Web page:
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It’s been a month of extraordinary weather events around the world: a parade of four hurricanes in a week - Harvey, Irma, Jose and Katia - left a trail of destruction across the Caribbean, Mexico and the Southern US, while heavy monsoon rains have caused devastation in India, Bangladesh and Nepal. Meanwhile, record temperatures caused huge forest fires all over the Western US and Canada, and destroyed entire harvests throughout the Midwest.
It’s clear that man-made climate disruption is now with us and that such extreme weather events will become both more likely and more severe. There’s therefore an urgent need to keep fossil fuels in the ground to avoid such events from occurring ever more frequently.
One way to achieve this is for banks to commit to stop financing new fossil fuel extraction and infrastructure projects, which is precisely what our Global Call on the Equator Principles, launched two weeks ago, is asking all 91 banks that have adopted the Equator Principles to do. The call has already been supported by 145 groups and almost 2,000 people.
Yet the response letter we received from the Equator Principles Association last Friday (as Havana, Cuba was flooded and millions of Floridians prepared to leave their homes) seems to lack any appreciation of this urgency. Instead of announcing plans for far-reaching new commitments on how they will do their share to stop climate change, the Association promised … to discuss the matter further.
BankTrack launched the Global Call on the Equator Principles because, fifteen years into its existence as a self-declared ‘Gold Standard’ for sustainable lending for large infrastructure projects, climate disasters with deep impacts on climate change and Indigenous territories continue to be financed by its signatories - albeit now with an ‘Equator compliant’ seal of approval.
That’s why, together with 64 other organisations, we wrote to the Equator Principles Association in the run-up to its annual meeting on 24th October in São Paulo, Brazil, calling for the Principles to be completely revised to include solid commitments from adopting banks to bring their lending practices in line with the goals of the Paris climate agreement and to end all finance for new fossil fuel projects and infrastructure. In addition, the letter sought a commitment to fully respect Indigenous peoples’ rights and territories everywhere by committing to not finance projects that have not obtained the Free, Prior and Informed Consent of Indigenous communities they impact.
On climate change, the Association’s response is about as vague and non-committal as it gets, with only assurances that the topic will be discussed, updates provided, plenary sessions held, and case studies presented. However, these discussions focus on the risks climate change presents to banks’ own interests and the projects they finance. There is no sign that they recognise - let alone plan to address - their own role in contributing to climate chaos by their willingness to finance everything from coal power plants to tar sands pipelines, under the Equator Principles.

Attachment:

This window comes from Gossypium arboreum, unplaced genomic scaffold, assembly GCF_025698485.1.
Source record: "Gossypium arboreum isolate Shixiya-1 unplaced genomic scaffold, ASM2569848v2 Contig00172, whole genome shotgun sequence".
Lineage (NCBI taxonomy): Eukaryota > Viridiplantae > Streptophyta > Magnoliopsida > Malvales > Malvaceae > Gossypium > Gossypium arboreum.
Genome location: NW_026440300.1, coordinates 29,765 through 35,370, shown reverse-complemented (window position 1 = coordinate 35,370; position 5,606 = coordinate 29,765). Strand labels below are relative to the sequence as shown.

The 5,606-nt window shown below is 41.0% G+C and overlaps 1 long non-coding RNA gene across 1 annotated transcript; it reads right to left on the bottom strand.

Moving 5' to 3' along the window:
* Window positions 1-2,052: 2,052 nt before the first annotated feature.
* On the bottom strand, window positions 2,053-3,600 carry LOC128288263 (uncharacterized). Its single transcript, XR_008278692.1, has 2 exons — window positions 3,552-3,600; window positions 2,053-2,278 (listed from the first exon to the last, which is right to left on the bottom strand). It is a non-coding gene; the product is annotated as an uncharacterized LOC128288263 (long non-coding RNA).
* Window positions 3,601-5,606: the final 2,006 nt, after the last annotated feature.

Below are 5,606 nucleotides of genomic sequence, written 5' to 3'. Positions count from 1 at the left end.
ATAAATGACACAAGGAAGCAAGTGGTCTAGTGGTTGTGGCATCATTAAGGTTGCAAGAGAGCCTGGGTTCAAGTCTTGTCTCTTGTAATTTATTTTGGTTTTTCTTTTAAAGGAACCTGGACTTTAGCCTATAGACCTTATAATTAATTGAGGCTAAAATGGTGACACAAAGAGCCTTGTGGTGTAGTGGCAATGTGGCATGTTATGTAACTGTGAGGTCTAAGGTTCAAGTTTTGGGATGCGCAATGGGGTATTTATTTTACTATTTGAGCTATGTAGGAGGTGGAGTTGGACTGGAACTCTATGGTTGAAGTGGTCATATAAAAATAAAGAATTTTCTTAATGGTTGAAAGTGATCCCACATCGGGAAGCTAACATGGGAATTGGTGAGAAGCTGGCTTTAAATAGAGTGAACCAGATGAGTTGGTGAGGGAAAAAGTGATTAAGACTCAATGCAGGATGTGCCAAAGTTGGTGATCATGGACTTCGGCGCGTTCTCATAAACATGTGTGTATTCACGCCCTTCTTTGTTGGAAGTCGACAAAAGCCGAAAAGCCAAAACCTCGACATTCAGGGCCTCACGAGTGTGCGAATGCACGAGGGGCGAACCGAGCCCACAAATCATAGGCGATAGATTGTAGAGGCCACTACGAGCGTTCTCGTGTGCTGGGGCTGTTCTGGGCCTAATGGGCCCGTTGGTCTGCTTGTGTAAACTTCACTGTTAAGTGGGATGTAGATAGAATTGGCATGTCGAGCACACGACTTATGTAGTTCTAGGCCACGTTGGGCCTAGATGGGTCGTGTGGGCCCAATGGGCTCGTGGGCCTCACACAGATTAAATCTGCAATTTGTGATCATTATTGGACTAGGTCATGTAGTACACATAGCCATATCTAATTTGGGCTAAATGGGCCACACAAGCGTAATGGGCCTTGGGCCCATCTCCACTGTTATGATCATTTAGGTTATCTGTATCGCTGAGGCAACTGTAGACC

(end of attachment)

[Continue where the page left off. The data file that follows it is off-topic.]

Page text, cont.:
On respecting Indigenous Peoples’ rights, an equally urgent matter after the failure of the Principles to prevent violations of these rights in the case of the Dakota Access Pipeline (DAPL) and numerous other Equator projects, the signs are a little more promising. Following an intervention by ten Equator banks, the Association promises that it will be “actively considering” the current distinction between ‘designated’ and ‘non-designated’ countries - which wrongly assumes that projects in high-income countries like the United States need less scrutiny because human rights are already adequately protected by national law.
The urgent changes needed to the Principles mean the Equator banks must decide in São Paulo on a full revision to the current Principles. On this point, the letter provides no perspective whatsoever. The response states that historically the Principles have only been updated when the International Finance Corporation (IFC) revises its Performance Standards, to which the Equator Principles are pegged. As there are no signs that IFC is looking to update the Performance Standards any time soon, this would leave adopting banks stuck with the outdated 2013 version of the Equator Principles for years to come, as if the Paris Agreement of 2015 never happened.
With only five weeks to go until the 91 banks meet in São Paulo, it is up to us, and to the handful of Equator Banks that also wish to strengthen the Principles, to demand from the Equator Principles Association that it drastically steps up its ambition level and starts a revision process for the worn-out Principles of 2013.
A failure of this meeting to deliver will result in a fatal blow to the reputation of the Principles as a global sustainability standard, and in fact position the initiative as one that is actively accommodating breaches of Indigenous Peoples’ rights and contributing to the climate crisis currently driving more extreme weather events and stronger storms.
We call on you to help press this point and join the call:
Equator Banks, Act!
Stop financing Climate Disasters
Respect Indigenous People's Rights and Territories